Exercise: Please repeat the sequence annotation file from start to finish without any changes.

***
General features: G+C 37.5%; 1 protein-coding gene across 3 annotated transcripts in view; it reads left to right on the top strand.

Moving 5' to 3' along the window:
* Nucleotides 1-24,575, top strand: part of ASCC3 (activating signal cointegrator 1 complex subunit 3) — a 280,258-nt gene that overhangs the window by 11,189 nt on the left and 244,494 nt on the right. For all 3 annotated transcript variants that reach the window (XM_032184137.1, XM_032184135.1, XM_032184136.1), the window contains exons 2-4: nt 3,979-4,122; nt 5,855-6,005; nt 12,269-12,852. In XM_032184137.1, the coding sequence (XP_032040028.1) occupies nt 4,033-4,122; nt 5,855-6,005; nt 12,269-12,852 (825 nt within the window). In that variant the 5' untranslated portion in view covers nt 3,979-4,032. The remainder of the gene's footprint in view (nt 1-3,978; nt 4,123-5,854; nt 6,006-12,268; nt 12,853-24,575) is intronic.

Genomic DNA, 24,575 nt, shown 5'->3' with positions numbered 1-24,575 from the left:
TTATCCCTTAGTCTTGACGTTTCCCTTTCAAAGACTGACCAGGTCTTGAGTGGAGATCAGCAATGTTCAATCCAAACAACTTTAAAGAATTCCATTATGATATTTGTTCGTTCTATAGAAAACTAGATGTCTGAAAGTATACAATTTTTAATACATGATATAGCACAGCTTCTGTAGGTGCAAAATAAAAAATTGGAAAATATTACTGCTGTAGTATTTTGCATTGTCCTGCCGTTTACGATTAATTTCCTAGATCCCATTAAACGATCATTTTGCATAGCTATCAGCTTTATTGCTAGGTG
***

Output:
General features: G+C 37.5%; 1 protein-coding gene across 3 annotated transcripts in view; it reads left to right on the top strand.

Moving 5' to 3' along the window:
* Nucleotides 1-24,575, top strand: part of ASCC3 (activating signal cointegrator 1 complex subunit 3) — a 280,258-nt gene that overhangs the window by 11,189 nt on the left and 244,494 nt on the right. For all 3 annotated transcript variants that reach the window (XM_032184137.1, XM_032184135.1, XM_032184136.1), the window contains exons 2-4: nt 3,979-4,122; nt 5,855-6,005; nt 12,269-12,852. In XM_032184137.1, the coding sequence (XP_032040028.1) occupies nt 4,033-4,122; nt 5,855-6,005; nt 12,269-12,852 (825 nt within the window). In that variant the 5' untranslated portion in view covers nt 3,979-4,032. The remainder of the gene's footprint in view (nt 1-3,978; nt 4,123-5,854; nt 6,006-12,268; nt 12,853-24,575) is intronic.

Genomic DNA, 24,575 nt, shown 5'->3' with positions numbered 1-24,575 from the left:
TTATCCCTTAGTCTTGACGTTTCCCTTTCAAAGACTGACCAGGTCTTGAGTGGAGATCAGCAATGTTCAATCCAAACAACTTTAAAGAATTCCATTATGATATTTGTTCGTTCTATAGAAAACTAGATGTCTGAAAGTATACAATTTTTAATACATGATATAGCACAGCTTCTGTAGGTGCAAAATAAAAAATTGGAAAATATTACTGCTGTAGTATTTTGCATTGTCCTGCCGTTTACGATTAATTTCCTAGATCCCATTAAACGATCATTTTGCATAGCTATCAGCTTTATTGCTAGGTG